The worst sin toward our fellow creatures is not to hate them, but to be indifferent to them: that's the essence of inhumanity. -George Bernard Shaw

Tuesday, December 06, 2005

Rescued Mustang Takes 49-state Journey to Spread the Word
VERNON — When local farmer Wayne Vaughn went to check on his cattle Tuesday on Route 517, he noticed something unusual. A red pickup truck with Vermont license plates was riding alongside a woman on a horse.

Theresa Fassett, 26, was riding 15-year-old Keresan, a mustang she bought and trained 11 years ago. On Sept. 18, she and her 30-year-old boyfriend, Herman Spencer, started what they plan to be a 49-state journey to save wild mustangs.

In a bit of generosity that has kept the ride going so far, Vaughn offered the couple a place to stay for the night, plus a stall for Keresan.

The couple's goal is to educate people about federal legislation passed last year that permits the slaughter of wild mustangs 10 years old and older.

The law was part of a federal appropriations bill was passed in December 2004, according to the federal Bureau of Land Management's Web site. It lets the BLM sell mustangs to slaughterhouses, in order to control to the population.

When Fassett and Spencer heard about the law, they wanted to do something to change it.

"We tried to talk to the local papers," Spencer said Tuesday, "but we weren't having any luck."

That's when the couple decided to pack their pickup truck and ride the horse around the country. Since September, they have been to Massachusetts, Connecticut, New York and New Jersey. Today, they continue their journey to Pennsylvania, where they plan to stay with a relative. Then they plan to ride southward, out of the cold.

"People weren't listening to us," Fassett said. "But Keresan gets noticed everywhere."

The couple plans to take the horse to every state, except Hawaii, in an effort to increase awareness about wild mustangs, hoping people will write to their lawmakers and have the law reversed.

Fassett purchased the mustang for $150 when she was 15 years old. The previous owner, she said, abused his horses and had them living in poor conditions.

Fassett and Spencer left Williamstown, Vt., with $60 and a full tank of gas. Since then, they have been relying on the generosity of strangers, such as Vaughn, to get by.

"I've really been amazed at the generosity of people so far," Spencer said.

"People have offered us a place to stay and have donated so much stuff to us."

The journey has been complicated, they said, as horses are not welcomed on all bridges and highways.

"We try to stick to back roads," Spencer said. "The safety of the horse and rider come first."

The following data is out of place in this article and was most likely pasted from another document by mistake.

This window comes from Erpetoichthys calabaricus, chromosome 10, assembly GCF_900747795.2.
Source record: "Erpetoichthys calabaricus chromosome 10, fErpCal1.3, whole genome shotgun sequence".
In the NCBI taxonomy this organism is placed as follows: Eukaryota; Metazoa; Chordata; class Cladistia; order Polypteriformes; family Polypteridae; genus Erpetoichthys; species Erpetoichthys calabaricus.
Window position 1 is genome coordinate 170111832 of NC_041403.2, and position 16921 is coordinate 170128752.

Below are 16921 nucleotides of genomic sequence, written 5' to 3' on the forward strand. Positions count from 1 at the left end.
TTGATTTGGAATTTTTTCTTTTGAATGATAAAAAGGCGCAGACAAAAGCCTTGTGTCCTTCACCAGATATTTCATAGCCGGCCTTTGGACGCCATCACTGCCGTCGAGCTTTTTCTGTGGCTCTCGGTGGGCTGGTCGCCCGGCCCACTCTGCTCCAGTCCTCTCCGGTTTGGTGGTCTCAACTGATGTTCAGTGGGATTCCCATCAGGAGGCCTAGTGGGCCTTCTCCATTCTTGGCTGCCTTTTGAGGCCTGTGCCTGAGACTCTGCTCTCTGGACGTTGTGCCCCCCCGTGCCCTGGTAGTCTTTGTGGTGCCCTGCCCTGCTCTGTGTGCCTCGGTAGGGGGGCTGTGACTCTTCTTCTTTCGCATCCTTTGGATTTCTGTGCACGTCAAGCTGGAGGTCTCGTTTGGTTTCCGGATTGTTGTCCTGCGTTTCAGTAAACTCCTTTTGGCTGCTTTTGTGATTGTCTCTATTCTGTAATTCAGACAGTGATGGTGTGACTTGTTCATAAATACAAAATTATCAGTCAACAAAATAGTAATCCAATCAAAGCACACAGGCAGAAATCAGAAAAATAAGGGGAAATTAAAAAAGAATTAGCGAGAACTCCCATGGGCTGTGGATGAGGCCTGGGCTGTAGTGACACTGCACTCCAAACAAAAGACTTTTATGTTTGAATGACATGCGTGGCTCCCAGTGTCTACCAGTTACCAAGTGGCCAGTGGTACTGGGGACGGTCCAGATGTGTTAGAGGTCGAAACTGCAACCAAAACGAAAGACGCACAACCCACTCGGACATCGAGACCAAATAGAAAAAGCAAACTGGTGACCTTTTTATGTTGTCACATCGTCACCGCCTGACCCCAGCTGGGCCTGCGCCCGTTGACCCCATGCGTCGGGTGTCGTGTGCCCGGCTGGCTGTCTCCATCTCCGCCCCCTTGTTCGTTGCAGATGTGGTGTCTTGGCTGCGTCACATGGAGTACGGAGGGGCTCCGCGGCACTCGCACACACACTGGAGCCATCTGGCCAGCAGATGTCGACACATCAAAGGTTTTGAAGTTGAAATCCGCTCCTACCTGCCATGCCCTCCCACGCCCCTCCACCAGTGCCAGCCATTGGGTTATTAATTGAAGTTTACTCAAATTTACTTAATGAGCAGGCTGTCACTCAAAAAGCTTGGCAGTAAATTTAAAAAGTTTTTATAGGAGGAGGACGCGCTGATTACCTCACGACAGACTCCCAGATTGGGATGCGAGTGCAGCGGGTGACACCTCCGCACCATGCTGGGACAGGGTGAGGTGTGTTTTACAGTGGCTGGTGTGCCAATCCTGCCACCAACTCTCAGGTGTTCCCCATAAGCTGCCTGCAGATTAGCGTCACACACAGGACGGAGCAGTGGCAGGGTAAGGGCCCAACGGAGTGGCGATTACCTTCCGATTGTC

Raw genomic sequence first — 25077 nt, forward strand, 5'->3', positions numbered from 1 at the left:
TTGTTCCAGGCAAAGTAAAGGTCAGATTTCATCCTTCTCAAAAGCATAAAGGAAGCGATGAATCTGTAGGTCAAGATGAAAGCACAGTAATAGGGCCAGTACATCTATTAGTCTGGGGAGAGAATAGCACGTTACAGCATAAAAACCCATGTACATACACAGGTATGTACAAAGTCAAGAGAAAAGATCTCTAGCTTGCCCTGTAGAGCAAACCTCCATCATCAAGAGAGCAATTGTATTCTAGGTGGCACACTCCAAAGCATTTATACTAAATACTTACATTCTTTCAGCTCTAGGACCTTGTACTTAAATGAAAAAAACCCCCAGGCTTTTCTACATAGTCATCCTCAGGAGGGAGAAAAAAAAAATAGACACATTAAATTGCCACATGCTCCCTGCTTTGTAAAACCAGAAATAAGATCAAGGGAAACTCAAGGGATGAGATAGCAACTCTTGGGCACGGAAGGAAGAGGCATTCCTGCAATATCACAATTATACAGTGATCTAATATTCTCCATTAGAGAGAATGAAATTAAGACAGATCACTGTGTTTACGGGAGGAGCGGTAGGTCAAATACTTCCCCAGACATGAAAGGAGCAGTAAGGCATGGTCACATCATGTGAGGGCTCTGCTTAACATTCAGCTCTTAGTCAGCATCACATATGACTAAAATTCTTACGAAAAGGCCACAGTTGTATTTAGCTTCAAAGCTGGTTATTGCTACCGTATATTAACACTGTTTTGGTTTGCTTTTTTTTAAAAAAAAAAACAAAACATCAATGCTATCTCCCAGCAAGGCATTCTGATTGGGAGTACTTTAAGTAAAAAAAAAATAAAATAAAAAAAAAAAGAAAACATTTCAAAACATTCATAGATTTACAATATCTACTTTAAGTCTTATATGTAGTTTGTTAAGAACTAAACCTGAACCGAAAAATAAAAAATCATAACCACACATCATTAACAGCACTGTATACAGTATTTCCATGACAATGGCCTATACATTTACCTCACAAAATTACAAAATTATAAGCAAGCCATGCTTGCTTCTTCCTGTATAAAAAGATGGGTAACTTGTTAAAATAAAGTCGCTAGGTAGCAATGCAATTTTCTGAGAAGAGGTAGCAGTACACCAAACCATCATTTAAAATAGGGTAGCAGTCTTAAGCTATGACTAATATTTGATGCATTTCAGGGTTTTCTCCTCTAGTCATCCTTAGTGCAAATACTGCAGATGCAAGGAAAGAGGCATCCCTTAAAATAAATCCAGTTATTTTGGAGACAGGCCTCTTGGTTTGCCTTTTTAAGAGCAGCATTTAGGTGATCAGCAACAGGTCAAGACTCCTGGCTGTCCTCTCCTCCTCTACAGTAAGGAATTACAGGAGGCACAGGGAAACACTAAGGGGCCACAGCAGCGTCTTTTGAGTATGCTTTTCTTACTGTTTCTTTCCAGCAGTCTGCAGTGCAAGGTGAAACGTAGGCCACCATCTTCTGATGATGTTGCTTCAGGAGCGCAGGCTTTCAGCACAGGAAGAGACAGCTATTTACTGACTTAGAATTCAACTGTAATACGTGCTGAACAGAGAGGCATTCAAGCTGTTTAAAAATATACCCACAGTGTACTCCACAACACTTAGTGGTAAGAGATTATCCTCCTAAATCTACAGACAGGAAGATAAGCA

So far, Keresan has been ridden 389 miles. Fassett rides the horse for about 20 miles each day, with Spencer following in his pickup truck. They are trying increase the speed of the journey, since the cold weather is quickly approaching.

The couple said they plan to make the ride a two- or three-year journey, both because it raises awareness and gives them an opportunity to meet new people and see new places.

"If enough people know about this," Spencer said, "they will tell the government, 'No more.'"

Reunion TimeBy Tom Gallo
I just finished reading The Blood-Horse's article on ReRun's brilliant initiative to save retired horses from slaughter and reunite them with their original breeders..Most of us who breed horses get attached to them and don't think of them as simply a tradable commodity. The horses become part of our family and part of our farm's heritage. The horses are often given cute nicknames, and their racing careers are followed and their accomplishments celebrated. It is just like watching your kids grow up, leave home, and achieve on their own. After the fun and the excitement are over and these horses sometimes drop into the claiming ranks, the clock starts ticking and any race could be their last. It is then that a call from the current owner to the original breeder can make the difference in a horse's future and perhaps a well deserved happy retirement...Many of us would be willing and able to provide retirement care for the horses we've bred but lose track of them for one reason or another. ...A standardized process such as this would incorporate control at the initial registration of the horse, and I predict it would boost the numbers of successfully adopted horses by 40% to 50%.

Correspondence between Manes & Tails Organization and Dr. Bonnie V. Beaver, the President of the American Veterinary Association

Correspondence between Manes & Tails Organization and Dr. Bonnie V. Beaver, the President of the American Veterinary Association is provided here. As Dr. Beaver is responsible for AVMA policy decisions regarding the slaughter of equines, she has been challenged on the use of the 'captive bolt' as a humane form of equine euthanasia. The captive bolt is not intended to be a form of euthanasia, and it is not. It does not kill the horse; it merely makes it safer for slaughterhouse workers when processing panicked and thrashing horses and donkeys, and speeds up the production line. Equids must be be butchered while their hearts are still pumping as if they were dead, their flesh would be useless as a commodity.


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